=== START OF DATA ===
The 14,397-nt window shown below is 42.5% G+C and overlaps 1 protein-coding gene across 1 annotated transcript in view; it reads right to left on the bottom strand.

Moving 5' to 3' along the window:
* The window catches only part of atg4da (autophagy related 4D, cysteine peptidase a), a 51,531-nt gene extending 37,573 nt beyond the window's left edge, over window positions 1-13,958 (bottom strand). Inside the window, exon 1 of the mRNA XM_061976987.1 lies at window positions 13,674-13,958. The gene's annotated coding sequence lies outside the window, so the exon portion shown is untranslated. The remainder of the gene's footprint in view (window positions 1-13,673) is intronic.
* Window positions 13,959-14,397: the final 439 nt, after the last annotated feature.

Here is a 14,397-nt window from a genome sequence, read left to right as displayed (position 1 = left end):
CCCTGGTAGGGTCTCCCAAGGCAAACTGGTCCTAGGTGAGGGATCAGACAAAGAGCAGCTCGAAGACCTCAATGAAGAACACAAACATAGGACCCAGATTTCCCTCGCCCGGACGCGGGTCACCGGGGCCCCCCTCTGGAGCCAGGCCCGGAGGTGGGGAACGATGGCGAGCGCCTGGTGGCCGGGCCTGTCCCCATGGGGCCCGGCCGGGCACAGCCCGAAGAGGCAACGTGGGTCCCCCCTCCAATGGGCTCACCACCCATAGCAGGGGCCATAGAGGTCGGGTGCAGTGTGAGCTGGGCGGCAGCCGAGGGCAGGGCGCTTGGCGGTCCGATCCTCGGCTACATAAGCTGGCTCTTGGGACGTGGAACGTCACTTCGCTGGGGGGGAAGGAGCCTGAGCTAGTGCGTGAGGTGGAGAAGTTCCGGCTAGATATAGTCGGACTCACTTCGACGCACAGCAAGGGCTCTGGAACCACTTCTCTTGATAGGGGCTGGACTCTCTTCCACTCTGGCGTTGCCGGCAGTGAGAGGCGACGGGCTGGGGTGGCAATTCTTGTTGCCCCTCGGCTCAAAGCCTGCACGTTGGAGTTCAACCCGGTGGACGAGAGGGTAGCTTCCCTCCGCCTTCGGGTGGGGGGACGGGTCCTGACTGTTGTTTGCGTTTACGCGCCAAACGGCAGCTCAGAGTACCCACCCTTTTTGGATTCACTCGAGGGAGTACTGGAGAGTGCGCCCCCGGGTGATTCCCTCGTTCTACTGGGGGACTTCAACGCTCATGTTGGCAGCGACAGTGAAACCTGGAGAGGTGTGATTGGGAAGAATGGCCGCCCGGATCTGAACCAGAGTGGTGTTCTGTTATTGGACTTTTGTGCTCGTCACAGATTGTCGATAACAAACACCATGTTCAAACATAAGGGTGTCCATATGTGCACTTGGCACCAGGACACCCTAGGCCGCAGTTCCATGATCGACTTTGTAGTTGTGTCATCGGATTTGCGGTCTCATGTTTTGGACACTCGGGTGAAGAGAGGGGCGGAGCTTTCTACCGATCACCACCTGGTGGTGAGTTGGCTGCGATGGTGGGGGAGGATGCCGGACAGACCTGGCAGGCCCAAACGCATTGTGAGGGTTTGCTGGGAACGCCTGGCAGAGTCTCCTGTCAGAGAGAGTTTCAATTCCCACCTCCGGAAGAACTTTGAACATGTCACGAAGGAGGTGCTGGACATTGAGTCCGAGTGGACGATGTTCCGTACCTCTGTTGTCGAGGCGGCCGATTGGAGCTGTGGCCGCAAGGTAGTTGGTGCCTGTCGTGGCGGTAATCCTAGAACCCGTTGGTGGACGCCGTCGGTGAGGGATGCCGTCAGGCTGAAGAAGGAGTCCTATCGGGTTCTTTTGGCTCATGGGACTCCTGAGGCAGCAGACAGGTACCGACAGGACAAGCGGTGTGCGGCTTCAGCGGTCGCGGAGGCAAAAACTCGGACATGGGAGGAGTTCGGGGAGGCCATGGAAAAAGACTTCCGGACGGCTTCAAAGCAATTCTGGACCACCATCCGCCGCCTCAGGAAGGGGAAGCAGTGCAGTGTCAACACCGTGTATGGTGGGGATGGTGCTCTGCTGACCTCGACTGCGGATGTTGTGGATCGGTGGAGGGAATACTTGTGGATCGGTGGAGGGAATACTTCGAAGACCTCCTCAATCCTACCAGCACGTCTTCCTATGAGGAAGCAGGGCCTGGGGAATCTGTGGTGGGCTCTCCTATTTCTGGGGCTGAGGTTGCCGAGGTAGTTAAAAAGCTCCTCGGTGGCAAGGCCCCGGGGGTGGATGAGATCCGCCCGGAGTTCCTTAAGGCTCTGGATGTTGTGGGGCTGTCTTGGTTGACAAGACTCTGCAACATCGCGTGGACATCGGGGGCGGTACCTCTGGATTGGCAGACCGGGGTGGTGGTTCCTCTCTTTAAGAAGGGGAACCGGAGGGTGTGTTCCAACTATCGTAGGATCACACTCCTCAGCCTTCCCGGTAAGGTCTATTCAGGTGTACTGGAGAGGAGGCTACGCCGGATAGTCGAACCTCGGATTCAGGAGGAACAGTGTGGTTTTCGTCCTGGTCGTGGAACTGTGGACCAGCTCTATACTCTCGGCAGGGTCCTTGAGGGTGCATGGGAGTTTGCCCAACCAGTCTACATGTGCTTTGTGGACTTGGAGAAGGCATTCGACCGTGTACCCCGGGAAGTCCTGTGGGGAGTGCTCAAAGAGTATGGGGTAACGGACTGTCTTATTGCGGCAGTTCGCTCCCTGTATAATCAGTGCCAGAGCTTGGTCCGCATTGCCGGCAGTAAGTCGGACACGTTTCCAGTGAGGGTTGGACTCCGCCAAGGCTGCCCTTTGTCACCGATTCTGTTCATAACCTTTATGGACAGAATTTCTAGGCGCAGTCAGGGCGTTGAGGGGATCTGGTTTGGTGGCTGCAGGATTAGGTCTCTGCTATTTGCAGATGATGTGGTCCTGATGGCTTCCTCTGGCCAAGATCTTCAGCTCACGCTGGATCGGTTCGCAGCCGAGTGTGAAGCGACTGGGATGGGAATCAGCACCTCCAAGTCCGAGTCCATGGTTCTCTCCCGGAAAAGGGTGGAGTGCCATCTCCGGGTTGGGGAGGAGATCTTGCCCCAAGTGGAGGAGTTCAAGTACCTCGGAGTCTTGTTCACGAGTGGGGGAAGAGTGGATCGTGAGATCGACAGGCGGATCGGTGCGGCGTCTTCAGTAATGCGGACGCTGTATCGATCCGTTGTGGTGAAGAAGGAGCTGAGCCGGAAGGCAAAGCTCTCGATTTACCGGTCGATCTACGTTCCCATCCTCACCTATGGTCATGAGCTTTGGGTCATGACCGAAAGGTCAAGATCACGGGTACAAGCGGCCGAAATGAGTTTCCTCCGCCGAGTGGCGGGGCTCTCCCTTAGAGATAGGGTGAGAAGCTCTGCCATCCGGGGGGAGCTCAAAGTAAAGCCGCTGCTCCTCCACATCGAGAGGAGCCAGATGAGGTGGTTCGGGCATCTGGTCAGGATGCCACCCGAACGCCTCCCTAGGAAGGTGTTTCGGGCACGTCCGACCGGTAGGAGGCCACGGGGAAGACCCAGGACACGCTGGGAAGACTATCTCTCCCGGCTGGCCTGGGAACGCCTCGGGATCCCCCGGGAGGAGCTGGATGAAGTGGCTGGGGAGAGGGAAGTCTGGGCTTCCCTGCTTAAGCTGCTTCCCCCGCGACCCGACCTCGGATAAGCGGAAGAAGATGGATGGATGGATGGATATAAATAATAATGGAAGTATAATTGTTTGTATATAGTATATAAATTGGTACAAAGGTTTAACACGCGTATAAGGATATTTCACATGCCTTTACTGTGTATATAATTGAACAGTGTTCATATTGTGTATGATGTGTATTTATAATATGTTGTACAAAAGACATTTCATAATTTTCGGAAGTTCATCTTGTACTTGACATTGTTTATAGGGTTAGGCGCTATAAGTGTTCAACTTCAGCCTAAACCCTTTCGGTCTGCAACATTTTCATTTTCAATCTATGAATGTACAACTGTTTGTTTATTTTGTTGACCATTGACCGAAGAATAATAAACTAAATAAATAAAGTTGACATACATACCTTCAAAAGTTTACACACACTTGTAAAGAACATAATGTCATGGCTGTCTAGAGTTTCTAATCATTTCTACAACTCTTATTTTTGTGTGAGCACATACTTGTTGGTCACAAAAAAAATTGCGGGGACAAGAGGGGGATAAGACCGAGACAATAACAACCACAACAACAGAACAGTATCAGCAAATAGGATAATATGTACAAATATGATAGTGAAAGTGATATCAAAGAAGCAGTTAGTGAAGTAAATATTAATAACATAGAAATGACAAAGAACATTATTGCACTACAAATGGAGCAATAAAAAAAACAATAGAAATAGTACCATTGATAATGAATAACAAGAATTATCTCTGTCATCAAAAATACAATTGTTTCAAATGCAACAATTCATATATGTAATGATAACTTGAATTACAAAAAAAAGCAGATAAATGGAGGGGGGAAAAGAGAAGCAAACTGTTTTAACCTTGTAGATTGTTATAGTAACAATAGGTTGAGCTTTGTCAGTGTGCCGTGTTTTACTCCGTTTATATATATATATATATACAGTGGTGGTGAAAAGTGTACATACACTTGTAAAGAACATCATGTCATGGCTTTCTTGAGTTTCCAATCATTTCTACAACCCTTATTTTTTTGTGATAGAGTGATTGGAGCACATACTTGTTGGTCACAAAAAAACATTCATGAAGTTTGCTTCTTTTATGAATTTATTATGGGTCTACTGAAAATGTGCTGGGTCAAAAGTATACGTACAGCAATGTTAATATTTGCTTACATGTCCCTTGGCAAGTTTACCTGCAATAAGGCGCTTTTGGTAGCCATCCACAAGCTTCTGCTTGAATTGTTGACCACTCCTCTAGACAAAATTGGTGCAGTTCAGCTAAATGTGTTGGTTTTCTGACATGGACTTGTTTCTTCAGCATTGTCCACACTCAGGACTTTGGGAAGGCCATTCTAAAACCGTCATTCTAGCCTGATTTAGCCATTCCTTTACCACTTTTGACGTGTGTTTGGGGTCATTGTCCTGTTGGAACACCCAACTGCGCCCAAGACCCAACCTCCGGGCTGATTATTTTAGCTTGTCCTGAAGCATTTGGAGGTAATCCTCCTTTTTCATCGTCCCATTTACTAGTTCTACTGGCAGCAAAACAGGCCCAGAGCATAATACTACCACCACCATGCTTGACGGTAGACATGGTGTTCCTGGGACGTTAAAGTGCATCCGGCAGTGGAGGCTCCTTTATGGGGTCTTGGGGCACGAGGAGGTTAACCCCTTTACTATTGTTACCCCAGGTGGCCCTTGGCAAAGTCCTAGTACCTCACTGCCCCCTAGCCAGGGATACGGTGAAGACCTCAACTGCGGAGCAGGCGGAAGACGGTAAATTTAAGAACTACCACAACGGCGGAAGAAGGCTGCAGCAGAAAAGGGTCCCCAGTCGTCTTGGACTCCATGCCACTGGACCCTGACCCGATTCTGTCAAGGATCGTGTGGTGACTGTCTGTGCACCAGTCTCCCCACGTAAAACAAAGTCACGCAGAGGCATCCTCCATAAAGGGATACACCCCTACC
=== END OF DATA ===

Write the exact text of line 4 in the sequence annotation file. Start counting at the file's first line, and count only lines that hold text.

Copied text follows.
* Window positions 13,959-14,397: the final 439 nt, after the last annotated feature.